*                 Display empty cell and cell's right edge
*             END IF
*             Increment current number
*         END FOR
*         Display EOL
*     END WHILE
*     Display bottom of table
* END Main
**********************************************************/
public static void main (String [] args)
{
final int NUMBERS;                                          //Number of integers to generate
final String BORDER = "+-----------------------------+";    //Top and bottom border

int[] numberList;       //Array of generated integers
int tablePadding = 24;  //Number of columns in front of output table
int currentNumber;      //Current number drawn in table

NUMBERS        = generator.nextInt(MAX_INTS - MIN_INTS + 1) + MIN_INTS;
numberList     = new int[NUMBERS];

for (int i = 0; i < NUMBERS; i++)
{
numberList[i] = generator.nextInt(MAX_RANGE + 1); //+1 to include max bound
}

currentNumber = 0;

System.out.printf("%32s%s", "", "Number Generatornn");

while (currentNumber < NUMBERS)
{

for (int i = 0; i < TABLE_COLUMNS; i++)
{
if (NUMBERS > currentNumber)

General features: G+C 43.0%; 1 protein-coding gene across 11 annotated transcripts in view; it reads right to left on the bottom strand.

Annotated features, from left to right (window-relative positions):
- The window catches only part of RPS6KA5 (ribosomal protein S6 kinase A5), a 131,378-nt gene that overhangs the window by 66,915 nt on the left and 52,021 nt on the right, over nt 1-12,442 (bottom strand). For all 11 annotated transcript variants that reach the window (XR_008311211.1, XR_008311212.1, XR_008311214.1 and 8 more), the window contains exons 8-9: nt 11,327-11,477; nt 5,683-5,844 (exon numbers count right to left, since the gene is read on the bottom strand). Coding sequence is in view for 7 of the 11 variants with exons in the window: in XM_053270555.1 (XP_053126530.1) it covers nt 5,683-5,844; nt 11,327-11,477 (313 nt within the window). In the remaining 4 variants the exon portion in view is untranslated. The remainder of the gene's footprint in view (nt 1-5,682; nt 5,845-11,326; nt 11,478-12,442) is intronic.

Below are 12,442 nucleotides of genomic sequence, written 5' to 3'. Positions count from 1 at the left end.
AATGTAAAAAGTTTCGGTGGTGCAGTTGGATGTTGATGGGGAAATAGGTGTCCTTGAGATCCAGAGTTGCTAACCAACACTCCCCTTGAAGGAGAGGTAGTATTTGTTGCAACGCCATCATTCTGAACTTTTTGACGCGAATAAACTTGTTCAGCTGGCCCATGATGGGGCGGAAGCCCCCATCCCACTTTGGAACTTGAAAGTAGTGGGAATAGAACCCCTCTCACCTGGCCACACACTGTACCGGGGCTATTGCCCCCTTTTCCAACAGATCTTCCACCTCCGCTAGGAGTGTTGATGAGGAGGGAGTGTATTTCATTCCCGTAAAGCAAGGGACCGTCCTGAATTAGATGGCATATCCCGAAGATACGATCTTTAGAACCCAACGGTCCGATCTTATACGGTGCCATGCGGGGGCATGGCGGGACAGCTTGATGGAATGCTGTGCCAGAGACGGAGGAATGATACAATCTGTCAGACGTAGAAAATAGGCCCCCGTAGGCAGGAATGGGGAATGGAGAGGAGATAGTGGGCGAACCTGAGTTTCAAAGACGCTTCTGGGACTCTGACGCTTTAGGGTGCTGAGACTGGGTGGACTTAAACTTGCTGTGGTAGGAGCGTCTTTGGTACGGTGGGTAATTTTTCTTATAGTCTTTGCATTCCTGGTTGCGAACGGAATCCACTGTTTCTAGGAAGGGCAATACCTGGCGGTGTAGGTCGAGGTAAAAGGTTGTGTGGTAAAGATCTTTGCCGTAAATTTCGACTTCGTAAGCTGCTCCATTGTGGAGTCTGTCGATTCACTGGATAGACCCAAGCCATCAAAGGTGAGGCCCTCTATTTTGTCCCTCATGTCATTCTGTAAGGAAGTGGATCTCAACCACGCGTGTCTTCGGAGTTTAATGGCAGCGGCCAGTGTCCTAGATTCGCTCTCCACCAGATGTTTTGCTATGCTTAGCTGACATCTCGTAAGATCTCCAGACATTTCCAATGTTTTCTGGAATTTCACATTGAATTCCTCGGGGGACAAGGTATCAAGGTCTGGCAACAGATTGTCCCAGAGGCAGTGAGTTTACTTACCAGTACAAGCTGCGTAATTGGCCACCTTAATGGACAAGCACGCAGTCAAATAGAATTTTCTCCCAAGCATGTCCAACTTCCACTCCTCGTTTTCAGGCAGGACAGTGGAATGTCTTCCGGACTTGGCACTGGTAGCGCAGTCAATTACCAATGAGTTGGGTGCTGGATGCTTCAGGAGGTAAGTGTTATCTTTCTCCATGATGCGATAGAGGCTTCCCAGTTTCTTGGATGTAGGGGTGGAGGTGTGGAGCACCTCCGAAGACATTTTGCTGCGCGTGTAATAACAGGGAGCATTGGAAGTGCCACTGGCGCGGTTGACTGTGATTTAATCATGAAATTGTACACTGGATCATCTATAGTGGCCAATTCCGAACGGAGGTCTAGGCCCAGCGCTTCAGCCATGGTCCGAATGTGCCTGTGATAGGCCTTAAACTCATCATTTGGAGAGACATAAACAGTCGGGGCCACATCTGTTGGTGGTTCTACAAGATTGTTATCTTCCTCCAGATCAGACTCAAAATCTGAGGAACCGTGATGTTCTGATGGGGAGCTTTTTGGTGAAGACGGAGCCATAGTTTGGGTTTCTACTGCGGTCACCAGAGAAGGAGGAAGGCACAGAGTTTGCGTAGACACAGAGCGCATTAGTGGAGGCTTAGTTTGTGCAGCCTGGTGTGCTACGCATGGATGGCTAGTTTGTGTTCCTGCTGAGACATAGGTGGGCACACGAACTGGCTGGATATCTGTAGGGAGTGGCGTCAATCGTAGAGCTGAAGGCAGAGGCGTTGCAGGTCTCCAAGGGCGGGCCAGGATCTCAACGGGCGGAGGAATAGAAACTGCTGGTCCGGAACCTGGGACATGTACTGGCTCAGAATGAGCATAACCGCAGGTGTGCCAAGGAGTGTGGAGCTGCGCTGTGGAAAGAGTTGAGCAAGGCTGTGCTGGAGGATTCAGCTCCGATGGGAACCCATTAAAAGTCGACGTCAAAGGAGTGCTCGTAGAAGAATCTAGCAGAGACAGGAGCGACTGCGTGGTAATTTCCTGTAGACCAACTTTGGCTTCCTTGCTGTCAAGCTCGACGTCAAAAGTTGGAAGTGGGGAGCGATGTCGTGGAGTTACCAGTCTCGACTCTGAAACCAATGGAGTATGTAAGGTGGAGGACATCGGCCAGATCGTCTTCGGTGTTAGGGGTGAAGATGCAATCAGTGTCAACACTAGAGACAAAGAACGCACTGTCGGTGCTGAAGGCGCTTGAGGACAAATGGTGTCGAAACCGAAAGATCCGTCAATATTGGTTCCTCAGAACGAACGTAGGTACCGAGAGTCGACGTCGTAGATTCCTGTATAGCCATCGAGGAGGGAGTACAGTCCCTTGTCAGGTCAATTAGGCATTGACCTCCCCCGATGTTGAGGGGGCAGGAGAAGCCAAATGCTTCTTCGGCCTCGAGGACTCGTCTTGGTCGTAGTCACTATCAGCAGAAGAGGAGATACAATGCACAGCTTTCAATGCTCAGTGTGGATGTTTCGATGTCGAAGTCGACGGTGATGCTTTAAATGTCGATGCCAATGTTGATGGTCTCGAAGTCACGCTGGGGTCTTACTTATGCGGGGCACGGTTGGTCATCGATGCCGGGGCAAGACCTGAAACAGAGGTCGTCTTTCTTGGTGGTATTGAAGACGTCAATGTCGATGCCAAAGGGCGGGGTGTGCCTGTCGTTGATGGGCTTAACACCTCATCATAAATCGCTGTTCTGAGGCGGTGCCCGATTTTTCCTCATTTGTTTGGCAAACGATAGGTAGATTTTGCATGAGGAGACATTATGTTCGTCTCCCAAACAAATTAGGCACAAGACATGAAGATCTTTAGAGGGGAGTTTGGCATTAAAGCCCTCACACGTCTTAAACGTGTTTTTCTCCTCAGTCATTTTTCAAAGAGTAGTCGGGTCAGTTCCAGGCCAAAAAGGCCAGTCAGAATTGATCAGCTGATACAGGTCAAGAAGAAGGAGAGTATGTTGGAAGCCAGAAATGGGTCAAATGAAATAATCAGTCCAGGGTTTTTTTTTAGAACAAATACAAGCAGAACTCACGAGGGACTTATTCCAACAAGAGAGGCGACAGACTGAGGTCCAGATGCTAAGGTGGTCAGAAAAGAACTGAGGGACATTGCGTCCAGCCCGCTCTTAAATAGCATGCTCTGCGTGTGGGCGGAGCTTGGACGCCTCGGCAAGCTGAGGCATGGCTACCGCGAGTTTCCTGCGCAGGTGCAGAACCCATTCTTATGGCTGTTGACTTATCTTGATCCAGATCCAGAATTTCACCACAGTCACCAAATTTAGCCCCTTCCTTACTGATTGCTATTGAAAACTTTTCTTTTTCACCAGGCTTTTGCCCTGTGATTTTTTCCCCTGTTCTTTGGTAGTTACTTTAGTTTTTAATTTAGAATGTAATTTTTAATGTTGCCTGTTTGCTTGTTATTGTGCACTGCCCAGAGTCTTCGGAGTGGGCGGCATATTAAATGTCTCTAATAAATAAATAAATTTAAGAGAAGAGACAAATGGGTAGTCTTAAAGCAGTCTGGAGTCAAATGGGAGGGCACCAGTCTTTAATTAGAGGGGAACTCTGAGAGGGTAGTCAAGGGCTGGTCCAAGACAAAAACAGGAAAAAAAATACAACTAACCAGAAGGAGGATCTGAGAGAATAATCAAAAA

{
System.out.printf(" %3d |", numberList[currentNumber]);
}
else
{
System.out.print("     |");
}

currentNumber++;
}

System.out.println();
}

}
}
``````

An example of output is:

``````                            Number Generator

+-----------------------------+
|  40 |   3 |  79 |   2 |  37 |
|  80 |   2 |  82 |  26 |  89 |
|   1 |  88 |  21 |   5 |  45 |
| 100 |   5 | 100 |  78 |  94 |
|  56 |  31 |     |     |     |
+-----------------------------+
``````

Solution

### Formatting

• Generally in Java you follow the “Egyptian” bracing style, which opens braces on the line that introduces the block instead of on a separate line:

``````public class NumberGenerator {
// ...
public static void main (String[] args) {
//...
}
}
``````
• Every declaration should have their own line to facilitate easier reasoning about what variables are declared instead of possibly missing some when skimming over a line initializing two or more